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  • Equity, Dignity, and Justice at UEC
    Written by Urban Ecology Center
    Wednesday, 10 February 2021
    Equity, Dignity, and Justice at UEC

    Hi everyone! I’m Kirsten, one of the Environmental Educators at the UEC. Usually, I’d be here to tell you about the many ways you can connect with nature in your own neighborhood, but this time I’d like to share with you some information about another equally important part of my work at Urban Ecology Center: the Equity, Dignity, and Justice (EDJ) committee.

    So far the EDJ committee has largely focused internally, on learning about oppression alongside our fellow staff at the UEC. Now, with the public release of our anti-racism commitments, we felt it’s time to share the history of this work at the UEC and honor the work that many folks have done that led to this point. Que the proverbial slide-show!

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  • Three Vignettes and a Reflection on Race
    Written by Mike Larson
    Thursday, 25 February 2021
    Three Vignettes and a Reflection on Race

    As a white man in a managerial role, I recognize that I have a limited scope of experience when it comes to discussing issues of racial justice and how it relates to our work at the Urban Ecology Center. I also recognize that too often white voices have remained silent on these issues when we should have spoken up, and so on the occasion of the official release of our organizations Equity, Dignity, & Justice Anti-Racism Action Statement I’m humbly offering these reflections to add another voice to the chorus of Black and Brown voices that we all should be listening to with greater sincerity.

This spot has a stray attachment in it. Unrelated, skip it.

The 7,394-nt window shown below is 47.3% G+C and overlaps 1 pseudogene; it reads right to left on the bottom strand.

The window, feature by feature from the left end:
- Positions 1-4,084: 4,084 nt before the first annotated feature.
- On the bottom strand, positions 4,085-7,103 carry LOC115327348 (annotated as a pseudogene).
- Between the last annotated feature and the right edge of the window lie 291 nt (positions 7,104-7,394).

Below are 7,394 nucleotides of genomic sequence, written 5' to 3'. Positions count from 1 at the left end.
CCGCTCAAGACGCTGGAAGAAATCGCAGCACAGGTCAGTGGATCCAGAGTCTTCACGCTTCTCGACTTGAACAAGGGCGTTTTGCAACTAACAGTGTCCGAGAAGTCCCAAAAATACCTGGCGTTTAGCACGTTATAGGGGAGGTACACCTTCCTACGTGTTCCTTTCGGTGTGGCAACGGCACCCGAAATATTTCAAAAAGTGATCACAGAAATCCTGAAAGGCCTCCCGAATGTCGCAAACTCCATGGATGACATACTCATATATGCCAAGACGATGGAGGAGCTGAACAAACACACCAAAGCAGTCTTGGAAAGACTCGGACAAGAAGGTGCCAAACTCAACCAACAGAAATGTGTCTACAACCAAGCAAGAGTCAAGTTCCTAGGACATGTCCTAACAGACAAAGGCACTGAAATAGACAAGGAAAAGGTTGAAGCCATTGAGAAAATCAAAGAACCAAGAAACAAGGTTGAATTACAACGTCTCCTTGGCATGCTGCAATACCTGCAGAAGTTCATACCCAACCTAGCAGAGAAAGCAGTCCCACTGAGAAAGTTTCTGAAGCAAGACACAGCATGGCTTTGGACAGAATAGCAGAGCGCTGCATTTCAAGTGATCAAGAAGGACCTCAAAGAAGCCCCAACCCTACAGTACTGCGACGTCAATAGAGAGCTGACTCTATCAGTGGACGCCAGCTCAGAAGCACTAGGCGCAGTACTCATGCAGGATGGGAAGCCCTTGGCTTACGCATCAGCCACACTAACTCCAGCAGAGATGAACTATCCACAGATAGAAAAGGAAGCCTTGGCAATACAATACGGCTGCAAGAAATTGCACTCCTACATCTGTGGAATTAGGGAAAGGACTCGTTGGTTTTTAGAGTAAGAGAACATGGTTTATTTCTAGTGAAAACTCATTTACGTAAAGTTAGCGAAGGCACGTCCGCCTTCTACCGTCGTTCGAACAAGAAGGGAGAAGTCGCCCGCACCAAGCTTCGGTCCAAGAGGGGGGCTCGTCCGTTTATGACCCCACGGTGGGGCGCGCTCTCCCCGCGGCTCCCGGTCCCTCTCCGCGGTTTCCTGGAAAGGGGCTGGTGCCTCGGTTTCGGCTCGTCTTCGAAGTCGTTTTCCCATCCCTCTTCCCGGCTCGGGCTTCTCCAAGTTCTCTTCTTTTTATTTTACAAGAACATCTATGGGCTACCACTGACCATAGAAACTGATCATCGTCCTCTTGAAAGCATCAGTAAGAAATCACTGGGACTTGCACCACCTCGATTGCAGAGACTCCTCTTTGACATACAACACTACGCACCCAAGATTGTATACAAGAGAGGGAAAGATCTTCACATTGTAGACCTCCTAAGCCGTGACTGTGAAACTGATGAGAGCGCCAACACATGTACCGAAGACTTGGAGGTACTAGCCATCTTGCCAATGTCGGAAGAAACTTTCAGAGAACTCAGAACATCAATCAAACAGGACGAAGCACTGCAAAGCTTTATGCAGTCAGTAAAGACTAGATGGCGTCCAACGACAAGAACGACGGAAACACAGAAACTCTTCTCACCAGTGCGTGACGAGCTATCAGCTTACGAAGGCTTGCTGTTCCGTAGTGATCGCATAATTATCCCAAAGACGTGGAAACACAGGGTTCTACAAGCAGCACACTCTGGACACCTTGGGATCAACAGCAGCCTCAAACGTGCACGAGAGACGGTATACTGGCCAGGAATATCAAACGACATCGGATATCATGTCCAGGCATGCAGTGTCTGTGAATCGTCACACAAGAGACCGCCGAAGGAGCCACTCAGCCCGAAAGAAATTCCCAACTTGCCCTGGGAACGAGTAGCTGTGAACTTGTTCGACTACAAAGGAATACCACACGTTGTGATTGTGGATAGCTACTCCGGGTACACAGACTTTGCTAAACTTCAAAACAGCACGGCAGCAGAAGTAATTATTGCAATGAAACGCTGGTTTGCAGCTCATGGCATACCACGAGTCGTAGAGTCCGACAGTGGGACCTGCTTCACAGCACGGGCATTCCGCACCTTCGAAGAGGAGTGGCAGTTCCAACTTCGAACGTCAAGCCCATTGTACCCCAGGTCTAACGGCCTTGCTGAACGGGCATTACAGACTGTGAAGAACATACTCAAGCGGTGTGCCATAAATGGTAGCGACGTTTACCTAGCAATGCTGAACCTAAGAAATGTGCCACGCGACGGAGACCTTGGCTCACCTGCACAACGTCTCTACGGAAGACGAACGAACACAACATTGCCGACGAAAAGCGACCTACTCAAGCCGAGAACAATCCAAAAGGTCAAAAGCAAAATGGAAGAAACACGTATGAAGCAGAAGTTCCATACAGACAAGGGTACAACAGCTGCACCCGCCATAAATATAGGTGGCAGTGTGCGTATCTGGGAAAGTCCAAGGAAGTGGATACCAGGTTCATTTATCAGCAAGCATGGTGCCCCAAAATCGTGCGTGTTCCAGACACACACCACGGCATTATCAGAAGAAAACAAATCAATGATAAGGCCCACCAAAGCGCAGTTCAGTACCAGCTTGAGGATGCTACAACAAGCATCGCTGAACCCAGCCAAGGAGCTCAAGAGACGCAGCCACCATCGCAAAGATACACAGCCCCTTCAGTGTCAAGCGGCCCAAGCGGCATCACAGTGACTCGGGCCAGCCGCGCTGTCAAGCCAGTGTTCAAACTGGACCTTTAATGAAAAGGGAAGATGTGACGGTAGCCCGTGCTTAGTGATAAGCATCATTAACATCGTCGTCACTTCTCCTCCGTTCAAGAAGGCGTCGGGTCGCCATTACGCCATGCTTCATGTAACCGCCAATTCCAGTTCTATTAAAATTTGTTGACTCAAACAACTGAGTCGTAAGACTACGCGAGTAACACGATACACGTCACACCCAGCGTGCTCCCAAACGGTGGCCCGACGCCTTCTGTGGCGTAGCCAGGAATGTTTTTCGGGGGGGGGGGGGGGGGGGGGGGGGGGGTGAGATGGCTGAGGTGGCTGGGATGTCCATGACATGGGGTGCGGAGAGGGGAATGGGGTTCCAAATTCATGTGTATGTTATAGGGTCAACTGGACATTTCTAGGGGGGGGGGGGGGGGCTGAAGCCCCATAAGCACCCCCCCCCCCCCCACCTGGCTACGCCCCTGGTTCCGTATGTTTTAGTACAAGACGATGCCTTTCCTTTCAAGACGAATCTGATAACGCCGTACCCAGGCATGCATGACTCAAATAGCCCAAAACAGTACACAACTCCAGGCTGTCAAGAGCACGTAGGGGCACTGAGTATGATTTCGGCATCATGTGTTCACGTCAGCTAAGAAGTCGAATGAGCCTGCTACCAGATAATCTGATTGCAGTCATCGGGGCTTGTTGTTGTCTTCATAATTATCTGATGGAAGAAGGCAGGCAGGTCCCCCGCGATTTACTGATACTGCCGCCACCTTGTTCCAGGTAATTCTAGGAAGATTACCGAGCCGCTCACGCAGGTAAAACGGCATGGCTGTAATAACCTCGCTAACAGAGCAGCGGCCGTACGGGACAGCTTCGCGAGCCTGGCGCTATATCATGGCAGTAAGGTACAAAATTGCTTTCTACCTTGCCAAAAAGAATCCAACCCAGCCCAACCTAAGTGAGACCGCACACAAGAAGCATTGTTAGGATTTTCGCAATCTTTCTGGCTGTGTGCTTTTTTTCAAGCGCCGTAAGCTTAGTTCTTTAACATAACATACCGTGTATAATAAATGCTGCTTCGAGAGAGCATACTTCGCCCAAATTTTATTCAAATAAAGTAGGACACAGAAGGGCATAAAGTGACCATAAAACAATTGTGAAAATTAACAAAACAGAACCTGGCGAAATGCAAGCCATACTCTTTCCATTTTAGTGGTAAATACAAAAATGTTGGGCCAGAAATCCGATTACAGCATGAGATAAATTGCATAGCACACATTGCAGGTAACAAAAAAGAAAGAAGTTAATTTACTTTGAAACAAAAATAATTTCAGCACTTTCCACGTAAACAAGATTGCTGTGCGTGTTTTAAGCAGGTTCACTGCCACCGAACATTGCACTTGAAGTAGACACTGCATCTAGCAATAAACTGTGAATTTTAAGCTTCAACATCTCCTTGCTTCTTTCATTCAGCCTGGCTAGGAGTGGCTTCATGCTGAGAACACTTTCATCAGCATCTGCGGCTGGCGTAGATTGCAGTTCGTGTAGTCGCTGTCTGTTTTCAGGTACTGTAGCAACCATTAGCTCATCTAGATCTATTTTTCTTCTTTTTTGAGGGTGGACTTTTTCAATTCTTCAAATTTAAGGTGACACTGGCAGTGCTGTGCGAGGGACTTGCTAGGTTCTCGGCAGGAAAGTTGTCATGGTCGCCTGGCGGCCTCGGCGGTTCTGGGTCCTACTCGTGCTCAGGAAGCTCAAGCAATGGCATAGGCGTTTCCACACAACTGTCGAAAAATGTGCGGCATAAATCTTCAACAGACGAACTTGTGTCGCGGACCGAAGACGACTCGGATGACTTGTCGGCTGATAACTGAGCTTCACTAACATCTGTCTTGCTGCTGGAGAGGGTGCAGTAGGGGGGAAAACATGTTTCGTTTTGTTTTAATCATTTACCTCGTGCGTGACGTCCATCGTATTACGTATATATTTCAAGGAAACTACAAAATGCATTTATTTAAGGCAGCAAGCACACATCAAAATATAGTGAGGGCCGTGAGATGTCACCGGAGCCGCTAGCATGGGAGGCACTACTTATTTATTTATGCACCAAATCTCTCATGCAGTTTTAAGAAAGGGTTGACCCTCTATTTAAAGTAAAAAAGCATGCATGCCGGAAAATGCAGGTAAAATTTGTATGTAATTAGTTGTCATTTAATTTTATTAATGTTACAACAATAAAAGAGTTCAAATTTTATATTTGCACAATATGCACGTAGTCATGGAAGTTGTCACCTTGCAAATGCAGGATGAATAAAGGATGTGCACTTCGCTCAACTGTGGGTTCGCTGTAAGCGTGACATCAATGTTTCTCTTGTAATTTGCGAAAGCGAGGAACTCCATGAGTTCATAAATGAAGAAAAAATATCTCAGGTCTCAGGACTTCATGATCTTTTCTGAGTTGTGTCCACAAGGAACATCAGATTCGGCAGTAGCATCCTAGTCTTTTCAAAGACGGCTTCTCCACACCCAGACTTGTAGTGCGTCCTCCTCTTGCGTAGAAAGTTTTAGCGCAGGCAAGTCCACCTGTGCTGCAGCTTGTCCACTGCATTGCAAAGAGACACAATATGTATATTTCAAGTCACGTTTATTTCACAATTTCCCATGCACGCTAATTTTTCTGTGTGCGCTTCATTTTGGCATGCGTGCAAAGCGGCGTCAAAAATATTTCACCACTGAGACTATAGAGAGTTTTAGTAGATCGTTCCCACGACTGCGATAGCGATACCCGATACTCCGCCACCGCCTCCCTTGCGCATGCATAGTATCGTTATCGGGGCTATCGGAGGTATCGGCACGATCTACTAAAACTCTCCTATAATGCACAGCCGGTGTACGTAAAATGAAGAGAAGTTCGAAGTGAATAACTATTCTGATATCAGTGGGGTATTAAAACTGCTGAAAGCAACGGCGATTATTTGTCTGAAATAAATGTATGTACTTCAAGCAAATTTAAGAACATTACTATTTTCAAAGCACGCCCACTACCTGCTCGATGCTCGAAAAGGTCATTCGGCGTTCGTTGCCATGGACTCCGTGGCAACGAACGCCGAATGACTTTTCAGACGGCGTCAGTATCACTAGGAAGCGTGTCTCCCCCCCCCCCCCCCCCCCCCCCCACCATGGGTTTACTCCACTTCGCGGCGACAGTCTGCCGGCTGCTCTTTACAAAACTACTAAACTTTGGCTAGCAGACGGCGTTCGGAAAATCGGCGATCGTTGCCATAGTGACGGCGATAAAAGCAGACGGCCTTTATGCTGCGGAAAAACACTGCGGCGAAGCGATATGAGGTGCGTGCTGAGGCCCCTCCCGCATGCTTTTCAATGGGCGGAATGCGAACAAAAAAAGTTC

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  • The American Mink (Neovison vison)
    Written by Rob Dragani
    Thursday, 18 February 2021
    The American Mink (Neovison vison)

    The mink is a squirrel-sized member of the mustelid family that includes the otter, wolverine, badger, fisher, and other weasels. Also, a member of this family is their domesticated European cousin, the ferret. Like the otter, the mink is an excellent swimmer, rarely seen far from water. Also like otters, minks are particularly playful and extremely curious. Like many weasels, they like to enter and travel through burrows and cavities but rarely dig their own. Minks have extremely fast metabolisms and are seldom seen sitting still, constantly looking for their next meal. They are such effective hunters that they will frequently “cache” their kills and save them for later. Caches have been found with as many as 50 fish stored. Minks also have the misfortune of being born with extremely soft, silky dark brown fur that humans have coveted for as far back as our history with these creatures goes.

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